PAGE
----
Hospitals Collaborate to Open ‘Undiagnosed Disease Center’
Three area hospitals received a combined four-year grant for $7 million to study rare disorders.
When you live in Boston, it’s easy to forget that your “local” hospitals are some of the best in the world. So when they team up to create a mega-center it’s easy to get excited.
Now, a new project funded by the National Institutes of Health through a $7.19 million, 4-year grant is bringing together Brigham and Women’s Hospital (BWH), Massachusetts General Hospital, and Boston Children’s Hospital (BCH) to form the new “Harvard Center for Integrated Approaches to Undiagnosed Diseases.”
In fact, the NIH isn’t stopping with Boston. In total, six centers have been given four-year grants of about $7 million each. The other five centers are: Baylor College of Medicine, Houston; Duke University, Durham, North Carolina; Stanford University, California; University of California, Los Angeles; and Vanderbilt University Medical Center. Harvard Medical School will serve as the coordinating hospital for them all.
“The Undiagnosed Diseases Network will focus on the rarest of disorders — often those that affect fewer than 50 people in the entire world,” Dr. Eric Green, director of the National Human Genome Research Institute, told NBC News. “They are so rare that they may never have been discovered or doctors may never have encountered them.”
Rare and hard-to-diagnose diseases can result in treatment delays, repeated diagnostic tests, and increased health care spending, not-to-mention how difficult it is for patients and their families (and for the doctors trying to diagnose the disease).
“Here in Boston we have enormous potential to help these patients by uniting the leading experts from these world-class institutions to bring the latest in medical knowledge and technologies to bear on these difficult cases,” said Joseph Loscalzo, chairman of the Department of Medicine at BWH and principle investigator of the new Center. “This center gives us the opportunity to highlight the utility of modern genomics to human disease. We are hopeful that the new center will not only provide diagnostic answers and potential therapeutic strategies for those directly seeking a diagnosis, but also that the knowledge gained through the evaluation of these cases will inform our understanding of the many complex diseases we face.”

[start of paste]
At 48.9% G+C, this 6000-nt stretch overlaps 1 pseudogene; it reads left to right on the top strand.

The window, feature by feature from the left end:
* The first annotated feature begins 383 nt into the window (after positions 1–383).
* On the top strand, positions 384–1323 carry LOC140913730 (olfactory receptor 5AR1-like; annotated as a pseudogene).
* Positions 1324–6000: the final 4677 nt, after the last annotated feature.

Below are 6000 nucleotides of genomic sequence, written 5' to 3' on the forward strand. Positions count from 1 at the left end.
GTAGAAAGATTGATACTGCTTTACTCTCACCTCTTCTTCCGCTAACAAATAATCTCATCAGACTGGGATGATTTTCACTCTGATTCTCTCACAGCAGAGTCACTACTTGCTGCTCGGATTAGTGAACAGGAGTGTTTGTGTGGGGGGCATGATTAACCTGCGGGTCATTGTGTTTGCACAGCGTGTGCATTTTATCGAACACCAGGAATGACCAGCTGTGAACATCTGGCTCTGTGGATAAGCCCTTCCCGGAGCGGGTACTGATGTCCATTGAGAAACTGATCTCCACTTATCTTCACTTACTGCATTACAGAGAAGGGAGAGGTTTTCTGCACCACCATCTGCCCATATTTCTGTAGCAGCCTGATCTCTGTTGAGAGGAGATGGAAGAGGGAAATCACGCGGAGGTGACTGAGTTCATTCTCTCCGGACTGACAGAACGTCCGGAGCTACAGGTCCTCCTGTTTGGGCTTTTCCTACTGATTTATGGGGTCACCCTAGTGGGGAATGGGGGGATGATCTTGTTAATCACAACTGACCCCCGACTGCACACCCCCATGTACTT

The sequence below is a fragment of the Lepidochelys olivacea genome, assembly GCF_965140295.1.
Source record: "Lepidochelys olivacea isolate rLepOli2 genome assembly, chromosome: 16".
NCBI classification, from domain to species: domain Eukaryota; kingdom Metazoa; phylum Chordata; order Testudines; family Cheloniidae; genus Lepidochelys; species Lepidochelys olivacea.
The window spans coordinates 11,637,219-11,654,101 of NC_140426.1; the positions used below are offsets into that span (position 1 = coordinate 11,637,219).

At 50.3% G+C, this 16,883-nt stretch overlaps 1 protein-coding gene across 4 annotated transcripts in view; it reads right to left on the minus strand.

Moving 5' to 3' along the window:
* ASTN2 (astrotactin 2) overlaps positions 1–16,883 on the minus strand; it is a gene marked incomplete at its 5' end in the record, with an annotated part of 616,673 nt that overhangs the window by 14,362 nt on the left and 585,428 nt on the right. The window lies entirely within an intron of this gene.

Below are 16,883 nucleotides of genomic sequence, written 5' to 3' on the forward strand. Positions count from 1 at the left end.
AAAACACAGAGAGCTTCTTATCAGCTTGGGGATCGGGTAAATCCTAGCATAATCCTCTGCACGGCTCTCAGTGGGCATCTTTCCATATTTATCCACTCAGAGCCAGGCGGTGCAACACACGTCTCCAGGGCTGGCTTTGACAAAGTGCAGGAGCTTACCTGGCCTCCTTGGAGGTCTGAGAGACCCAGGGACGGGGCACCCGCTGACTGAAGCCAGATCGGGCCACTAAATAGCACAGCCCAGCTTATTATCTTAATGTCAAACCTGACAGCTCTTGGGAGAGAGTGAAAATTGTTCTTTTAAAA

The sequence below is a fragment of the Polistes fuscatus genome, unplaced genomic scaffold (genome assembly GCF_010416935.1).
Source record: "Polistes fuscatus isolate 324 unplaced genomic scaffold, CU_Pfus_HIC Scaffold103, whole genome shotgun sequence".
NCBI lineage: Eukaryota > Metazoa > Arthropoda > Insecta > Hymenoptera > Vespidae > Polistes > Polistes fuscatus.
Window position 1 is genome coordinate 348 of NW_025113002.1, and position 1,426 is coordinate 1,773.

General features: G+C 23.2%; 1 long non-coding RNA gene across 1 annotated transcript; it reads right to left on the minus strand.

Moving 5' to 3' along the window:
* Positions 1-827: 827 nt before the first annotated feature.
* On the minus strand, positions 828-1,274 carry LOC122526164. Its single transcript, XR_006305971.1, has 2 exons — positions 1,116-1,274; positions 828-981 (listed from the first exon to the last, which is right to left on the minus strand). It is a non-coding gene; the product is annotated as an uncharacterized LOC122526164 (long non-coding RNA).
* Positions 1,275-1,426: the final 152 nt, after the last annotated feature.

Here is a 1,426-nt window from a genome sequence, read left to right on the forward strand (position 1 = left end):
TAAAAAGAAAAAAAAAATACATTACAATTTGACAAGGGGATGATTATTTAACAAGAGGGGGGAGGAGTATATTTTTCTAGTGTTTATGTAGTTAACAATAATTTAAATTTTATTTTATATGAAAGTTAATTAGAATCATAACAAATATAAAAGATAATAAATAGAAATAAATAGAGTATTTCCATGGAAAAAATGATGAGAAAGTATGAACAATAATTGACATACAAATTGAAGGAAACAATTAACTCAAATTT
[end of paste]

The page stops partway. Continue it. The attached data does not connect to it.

According to a statement released by BWH, the Center will work with both children and adults:
The Center will seek to ascertain and characterize undiagnosed diseases in adults and children through a combination of careful clinical evaluation, genetic and genomic analysis, environmental exposure analysis, proteomics, metabolic studies, systems biology, and network medicine analysis. In its first year, the three Boston institutions will enroll and care for 12 patients, increasing to 50 per year by the fourth year.
The NIH Undiagnosed Diseases Program has received approximately 10,000 inquiries since 2008, and investigators have evaluated more than 3,000 medical records and admitted 750 patients to the NIH Clinical Center for thorough, one-week evaluations. Through this newly established Network, these resources will be more accessible to patients throughout the country, and more inquiries will be addressed.
A major goal of this program will also be to help train clinicians in the use of contemporary technologies and genomic approaches for medical diagnosis. While advances in the science of genetics and genomics in medicine have made it possible to understand the causes and potential targets for treatment of some of these diseases, there is still a number of questions about how to use it properly and what the best course of action is when relaying that information to patients.
“It is likely that many of these undiagnosed diseases are a result of a combination of multiple genetic, environmental, and developmental factors. Genetic sequencing can be a powerful approach to understanding the genetic contributions to undiagnosed diseases; however, these methods alone are unlikely to elucidate the basis for many, if not most, undiagnosed diseases,” said David A. Sweetser, chief of pediatric genetics at MGH.
With all these hospitals on board, it will be exciting to see what comes out of the new Center. The NIH says that it hopes each center will be seeing 50 patients a year by 2017.